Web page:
I confess that I tire quickly of earnest admonitions that more Americans need to learn foreign languages. The Washington Times writes that the Senate has declared 2005 to be “The Year of Languages in the United States.” Firstly, how about declaring “The Year of Demanding that Immigrants Learn English.” But besides that, there are two reasons to promote the study of foreign languages, and only one, the less significant one is ever mentioned. Yes, it’s true that foreign-language education is aimed at “making Americans better citizens in the global market, as well as working toward increasing their knowledge and understanding of other cultures,” blah, blah, blah. A less soft-headed version of this rationale is that the FBI needs more Urdu speakers. But the vast majority of American students will never be capable of more than a passing familiarity with the language they study because it’s not necessary to their lives; we live in a continental nation that already uses the global lingua franca.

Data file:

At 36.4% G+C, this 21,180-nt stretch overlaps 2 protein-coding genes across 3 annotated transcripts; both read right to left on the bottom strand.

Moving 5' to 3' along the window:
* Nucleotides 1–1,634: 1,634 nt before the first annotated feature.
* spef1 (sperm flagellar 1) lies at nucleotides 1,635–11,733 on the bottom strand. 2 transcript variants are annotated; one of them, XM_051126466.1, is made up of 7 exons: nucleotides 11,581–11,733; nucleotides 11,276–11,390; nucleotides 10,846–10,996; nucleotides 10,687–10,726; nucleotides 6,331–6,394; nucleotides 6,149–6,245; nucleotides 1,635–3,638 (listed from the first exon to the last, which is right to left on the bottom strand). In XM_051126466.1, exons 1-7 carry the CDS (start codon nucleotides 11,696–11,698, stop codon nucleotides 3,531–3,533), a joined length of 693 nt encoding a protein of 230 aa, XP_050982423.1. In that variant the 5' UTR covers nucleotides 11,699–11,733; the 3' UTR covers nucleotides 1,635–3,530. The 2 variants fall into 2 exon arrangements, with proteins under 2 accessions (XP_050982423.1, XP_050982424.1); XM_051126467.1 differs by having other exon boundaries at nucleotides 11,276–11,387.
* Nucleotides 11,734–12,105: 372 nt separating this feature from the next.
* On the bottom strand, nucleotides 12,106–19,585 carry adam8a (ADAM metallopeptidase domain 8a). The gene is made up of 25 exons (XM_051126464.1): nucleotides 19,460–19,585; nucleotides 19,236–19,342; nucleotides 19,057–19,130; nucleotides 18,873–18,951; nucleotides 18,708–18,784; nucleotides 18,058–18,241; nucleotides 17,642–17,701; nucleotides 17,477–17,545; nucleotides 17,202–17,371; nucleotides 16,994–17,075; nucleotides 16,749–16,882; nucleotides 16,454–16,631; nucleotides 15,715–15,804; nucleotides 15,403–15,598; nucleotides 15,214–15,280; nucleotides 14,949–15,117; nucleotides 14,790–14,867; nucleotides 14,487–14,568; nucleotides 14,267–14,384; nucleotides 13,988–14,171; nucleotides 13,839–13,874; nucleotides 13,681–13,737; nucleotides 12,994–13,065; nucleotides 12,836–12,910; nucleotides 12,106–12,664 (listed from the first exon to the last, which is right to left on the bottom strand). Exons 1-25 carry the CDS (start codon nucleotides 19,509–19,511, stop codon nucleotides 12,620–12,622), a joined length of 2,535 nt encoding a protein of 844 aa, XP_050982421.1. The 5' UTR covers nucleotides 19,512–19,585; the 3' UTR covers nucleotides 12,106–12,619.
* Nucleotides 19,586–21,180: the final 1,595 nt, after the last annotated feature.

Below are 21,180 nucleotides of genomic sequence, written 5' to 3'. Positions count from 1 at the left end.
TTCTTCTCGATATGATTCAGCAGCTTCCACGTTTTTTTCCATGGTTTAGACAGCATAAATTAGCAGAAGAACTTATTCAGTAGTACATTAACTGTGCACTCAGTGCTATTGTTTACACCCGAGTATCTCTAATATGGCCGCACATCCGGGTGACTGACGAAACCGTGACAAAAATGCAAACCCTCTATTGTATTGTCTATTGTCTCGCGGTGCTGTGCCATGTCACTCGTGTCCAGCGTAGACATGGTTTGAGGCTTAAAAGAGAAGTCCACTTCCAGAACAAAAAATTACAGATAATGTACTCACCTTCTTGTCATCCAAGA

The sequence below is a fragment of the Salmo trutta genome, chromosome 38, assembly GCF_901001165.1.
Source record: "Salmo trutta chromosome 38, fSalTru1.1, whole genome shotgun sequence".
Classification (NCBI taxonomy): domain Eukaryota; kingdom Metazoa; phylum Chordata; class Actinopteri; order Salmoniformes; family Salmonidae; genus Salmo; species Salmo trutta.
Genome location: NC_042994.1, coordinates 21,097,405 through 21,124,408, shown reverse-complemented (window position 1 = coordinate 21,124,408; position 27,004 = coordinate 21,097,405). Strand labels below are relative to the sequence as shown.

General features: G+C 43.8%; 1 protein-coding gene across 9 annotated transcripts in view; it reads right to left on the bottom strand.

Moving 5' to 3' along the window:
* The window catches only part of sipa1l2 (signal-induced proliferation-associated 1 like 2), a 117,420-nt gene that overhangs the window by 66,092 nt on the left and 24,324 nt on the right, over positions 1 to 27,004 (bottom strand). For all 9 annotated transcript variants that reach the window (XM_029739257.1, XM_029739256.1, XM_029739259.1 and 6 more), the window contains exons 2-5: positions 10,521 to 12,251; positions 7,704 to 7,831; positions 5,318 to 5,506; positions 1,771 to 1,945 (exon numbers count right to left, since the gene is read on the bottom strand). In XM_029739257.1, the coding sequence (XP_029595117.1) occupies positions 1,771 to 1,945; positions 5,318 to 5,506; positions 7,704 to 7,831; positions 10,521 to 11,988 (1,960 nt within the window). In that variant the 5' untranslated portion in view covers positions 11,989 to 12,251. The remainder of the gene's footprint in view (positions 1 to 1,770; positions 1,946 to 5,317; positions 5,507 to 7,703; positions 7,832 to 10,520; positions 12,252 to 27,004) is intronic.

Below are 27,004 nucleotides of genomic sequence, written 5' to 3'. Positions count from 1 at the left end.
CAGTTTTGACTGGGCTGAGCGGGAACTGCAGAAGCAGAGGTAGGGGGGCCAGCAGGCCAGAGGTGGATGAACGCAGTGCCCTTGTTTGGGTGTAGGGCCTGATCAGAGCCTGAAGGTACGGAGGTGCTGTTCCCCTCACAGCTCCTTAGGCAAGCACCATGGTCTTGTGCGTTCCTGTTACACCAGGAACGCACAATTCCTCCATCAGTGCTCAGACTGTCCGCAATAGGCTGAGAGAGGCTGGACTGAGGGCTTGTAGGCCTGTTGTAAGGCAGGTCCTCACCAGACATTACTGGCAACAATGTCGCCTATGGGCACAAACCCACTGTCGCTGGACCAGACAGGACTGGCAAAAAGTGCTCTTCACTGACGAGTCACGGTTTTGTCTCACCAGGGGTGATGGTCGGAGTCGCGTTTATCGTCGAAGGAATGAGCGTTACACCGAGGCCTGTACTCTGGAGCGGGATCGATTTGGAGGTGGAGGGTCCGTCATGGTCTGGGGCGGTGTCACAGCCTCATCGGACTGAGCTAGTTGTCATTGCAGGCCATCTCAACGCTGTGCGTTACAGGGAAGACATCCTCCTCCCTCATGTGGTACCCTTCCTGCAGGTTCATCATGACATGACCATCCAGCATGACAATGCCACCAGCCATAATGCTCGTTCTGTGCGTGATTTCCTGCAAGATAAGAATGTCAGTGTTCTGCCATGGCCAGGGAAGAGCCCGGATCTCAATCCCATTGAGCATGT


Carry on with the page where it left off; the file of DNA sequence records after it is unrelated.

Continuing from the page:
No, the main reason to promote the study of foreign languages is to make sure kids speak and write English better. I took four years of French in high schools, plus three years of Russian in college, and I’d be lucky now to understand directions to the bathroom in either. But by comparing them to my own language, I learned a lot about how language works and came to master English more completely. It’s like Steve Martin says, “”The French have a different word for everything!”